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Science and art come together in the natural world for ASU grad

ASU alumna creates mural that promotes conservation of intertidal ecosystems, her honors thesis subject

ASU student Jessica Potter with her tidal pool mural in Mexico
July 15, 2021

Art has always had a place in science. Leonardo da Vinci sketching corpses. Charles Darwin in Tierra del Fuego. John James Audubon and the birds of America. Sir Joseph Banks and everything he laid eyes on.

Now, newly minted Arizona State University graduate Jessica Potter has joined their ranks.

Potter, who recently graduated with a Bachelor of Science in conservation biology and ecology, completed a mural art project in Puerto Peñasco, Mexico, also known as Rocky Point, calling attention to the rich life in the area's tidal pools, those areas between the land and the sea exposed to air at low tide and covered by water at high tide.

Tidal pools provide windows into the sea for everyone. You don’t need a scuba tank or a boat to get to them and admire the rich variety of life. They’re like little towns, teeming with starfish, anemones, clams, fish, sea urchins, snails and octopuses.

Potter has always loved marine biology. Her grandmother read her a book she loved about ocean animals. In school she made newspapers and websites about animals and conservation issues.

A few years ago she went to Rocky Point for a marine biology class taught by Professor Susanne Neuer of the School of Life Sciences. Potter ended up doing her honors thesis on the intertidal ecosystem, including a collaboration with a research organization called the Intercultural Center for the Study of Deserts and Oceans (CEDO).

In addition to her thesis, Potter produced a flyer about tidal pools aimed at tourists, which CEDO printed for World Oceans Day.

With the pandemic in full swing, an honors thesis project was limited. Neuer was in touch with CEDO.

“Then we found this bigger project (to) … create this brochure to educate tourists about the intertidal ecosystems and also about tidepool etiquette, which is how to sort of enjoy your tide pool experience while also doing minimal damage to the ecosystem,” Potter said. “And then from that, that led to doing the mural to sort of reinforce what was taught in the brochure.”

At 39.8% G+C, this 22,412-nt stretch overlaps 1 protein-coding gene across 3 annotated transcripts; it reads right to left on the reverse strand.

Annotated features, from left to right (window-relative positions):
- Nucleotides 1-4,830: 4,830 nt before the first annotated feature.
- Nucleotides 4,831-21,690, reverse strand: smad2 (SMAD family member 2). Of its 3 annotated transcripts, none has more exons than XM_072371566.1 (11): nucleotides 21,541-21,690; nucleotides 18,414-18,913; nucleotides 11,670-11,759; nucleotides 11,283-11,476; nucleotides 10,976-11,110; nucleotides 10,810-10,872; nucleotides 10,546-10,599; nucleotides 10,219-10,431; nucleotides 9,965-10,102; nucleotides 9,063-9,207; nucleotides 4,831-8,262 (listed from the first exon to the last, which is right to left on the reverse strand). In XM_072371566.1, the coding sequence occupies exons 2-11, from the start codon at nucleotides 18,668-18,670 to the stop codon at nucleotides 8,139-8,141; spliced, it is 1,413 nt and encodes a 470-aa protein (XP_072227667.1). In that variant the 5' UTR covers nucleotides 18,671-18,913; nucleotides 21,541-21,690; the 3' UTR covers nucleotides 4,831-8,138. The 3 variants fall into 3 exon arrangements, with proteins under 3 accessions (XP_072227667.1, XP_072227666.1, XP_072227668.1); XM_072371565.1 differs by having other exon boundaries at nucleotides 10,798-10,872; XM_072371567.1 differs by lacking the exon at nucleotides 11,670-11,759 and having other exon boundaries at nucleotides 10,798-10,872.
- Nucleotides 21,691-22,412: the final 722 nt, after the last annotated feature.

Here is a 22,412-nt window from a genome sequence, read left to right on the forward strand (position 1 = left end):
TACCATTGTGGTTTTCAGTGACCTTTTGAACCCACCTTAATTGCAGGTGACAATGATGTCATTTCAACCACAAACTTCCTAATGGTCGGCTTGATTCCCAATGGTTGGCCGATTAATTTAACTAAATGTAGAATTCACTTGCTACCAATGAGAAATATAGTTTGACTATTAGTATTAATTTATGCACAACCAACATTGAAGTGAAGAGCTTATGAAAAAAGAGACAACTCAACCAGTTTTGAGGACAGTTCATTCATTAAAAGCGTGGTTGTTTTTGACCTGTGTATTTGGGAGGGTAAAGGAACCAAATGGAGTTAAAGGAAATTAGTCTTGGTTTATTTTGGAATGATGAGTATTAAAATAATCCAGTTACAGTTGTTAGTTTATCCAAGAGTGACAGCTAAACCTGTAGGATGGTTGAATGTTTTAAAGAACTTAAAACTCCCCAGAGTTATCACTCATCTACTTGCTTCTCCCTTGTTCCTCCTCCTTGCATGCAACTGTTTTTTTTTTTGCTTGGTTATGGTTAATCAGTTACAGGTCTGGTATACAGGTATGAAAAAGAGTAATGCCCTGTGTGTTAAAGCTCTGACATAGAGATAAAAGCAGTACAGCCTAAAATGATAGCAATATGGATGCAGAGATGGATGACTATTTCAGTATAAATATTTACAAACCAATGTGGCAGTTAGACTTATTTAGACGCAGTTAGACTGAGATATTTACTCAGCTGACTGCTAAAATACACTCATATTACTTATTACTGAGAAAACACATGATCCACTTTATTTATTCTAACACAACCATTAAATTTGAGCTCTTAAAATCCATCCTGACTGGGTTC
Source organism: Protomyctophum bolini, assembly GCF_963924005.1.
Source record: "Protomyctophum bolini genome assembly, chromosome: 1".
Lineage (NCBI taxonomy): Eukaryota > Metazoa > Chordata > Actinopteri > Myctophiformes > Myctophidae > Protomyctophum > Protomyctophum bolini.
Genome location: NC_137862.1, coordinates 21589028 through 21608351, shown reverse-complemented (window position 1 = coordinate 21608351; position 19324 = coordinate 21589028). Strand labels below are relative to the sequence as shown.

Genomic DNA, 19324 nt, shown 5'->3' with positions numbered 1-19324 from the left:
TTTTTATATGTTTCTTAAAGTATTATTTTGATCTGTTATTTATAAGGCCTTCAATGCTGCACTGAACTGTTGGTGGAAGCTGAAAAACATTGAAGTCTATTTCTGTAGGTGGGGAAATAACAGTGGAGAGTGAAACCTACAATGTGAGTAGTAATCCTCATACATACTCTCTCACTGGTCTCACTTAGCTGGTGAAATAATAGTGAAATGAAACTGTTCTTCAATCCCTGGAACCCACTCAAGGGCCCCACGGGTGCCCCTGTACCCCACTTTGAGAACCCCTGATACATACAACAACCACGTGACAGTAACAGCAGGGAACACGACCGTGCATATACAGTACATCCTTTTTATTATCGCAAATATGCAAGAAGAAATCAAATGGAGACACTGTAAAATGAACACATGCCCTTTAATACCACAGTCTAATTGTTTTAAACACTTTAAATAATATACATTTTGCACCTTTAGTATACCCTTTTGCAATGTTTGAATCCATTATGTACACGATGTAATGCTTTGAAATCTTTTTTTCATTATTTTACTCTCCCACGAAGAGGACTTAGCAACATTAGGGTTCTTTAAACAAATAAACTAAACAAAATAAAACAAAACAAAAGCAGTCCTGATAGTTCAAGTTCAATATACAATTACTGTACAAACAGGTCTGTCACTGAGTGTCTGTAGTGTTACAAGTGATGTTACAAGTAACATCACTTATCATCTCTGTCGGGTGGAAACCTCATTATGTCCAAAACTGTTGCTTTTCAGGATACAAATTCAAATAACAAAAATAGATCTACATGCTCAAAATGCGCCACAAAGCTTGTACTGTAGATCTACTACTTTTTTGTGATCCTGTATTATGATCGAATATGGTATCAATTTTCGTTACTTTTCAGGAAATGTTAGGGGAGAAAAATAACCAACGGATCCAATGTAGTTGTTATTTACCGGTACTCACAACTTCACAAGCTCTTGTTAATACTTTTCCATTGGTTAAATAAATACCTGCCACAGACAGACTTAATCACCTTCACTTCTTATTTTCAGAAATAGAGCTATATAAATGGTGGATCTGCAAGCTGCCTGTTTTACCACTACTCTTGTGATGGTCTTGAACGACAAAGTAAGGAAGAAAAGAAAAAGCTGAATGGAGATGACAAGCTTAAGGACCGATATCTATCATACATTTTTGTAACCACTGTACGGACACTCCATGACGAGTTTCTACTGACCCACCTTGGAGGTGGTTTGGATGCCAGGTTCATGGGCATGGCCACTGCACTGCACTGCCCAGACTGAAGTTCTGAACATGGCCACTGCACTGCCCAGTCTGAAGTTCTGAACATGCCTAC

She did the illustrations during the pandemic, working totally remotely.

“When I was doing this project, while I was researching these species, I would also be drawing them,” she said. “It made me feel like I was developing this more personal relationship. You might just quickly Google some photos of these animals, but to spend time looking at them and drawing out all these details, it really felt like it allowed me to establish that closer connection.”

After CEDO saw the drawings Potter did for the brochure, they wanted her to paint the mural.

“I discovered what a talented artist she was,” Neuer said. “She did all of the drawings in the brochure herself, and hence also the request by CEDO that she’d participate in the painting of the mural.”

The mural is on the wall of Manny’s Beach Club, a popular beach bar. The walkway leads to El Mirador Beach, which is a Blue Flag-certified beach, meaning it has achieved high health, environmental and educational standards.

Local residents have seen themselves in the mural.  

“A lot of people stopped by to tell me this is what I see every single day looking out on the beach,” Potter said. “'Cause there's a mother and a daughter going tide pooling and looking at all the animals. So they felt that it was a really good depiction of what this area means to them.”

Potter’s dream is to be a scientific illustrator and to find new and creative ways to teach people about local ecosystems and environmental issues.

The projects have opened up the possibilities of her degree.

“I didn't even think about the possibility of combining these two things, because before I was just thinking, 'Well, I'm really interested in environmental science and ecology, so I'll probably just get sort of a research job,' but then this really opened me up to these different opportunities that you can take with a science degree,” she said.

“There's a space for art within science and how we can use art as a tool to connect with people.”

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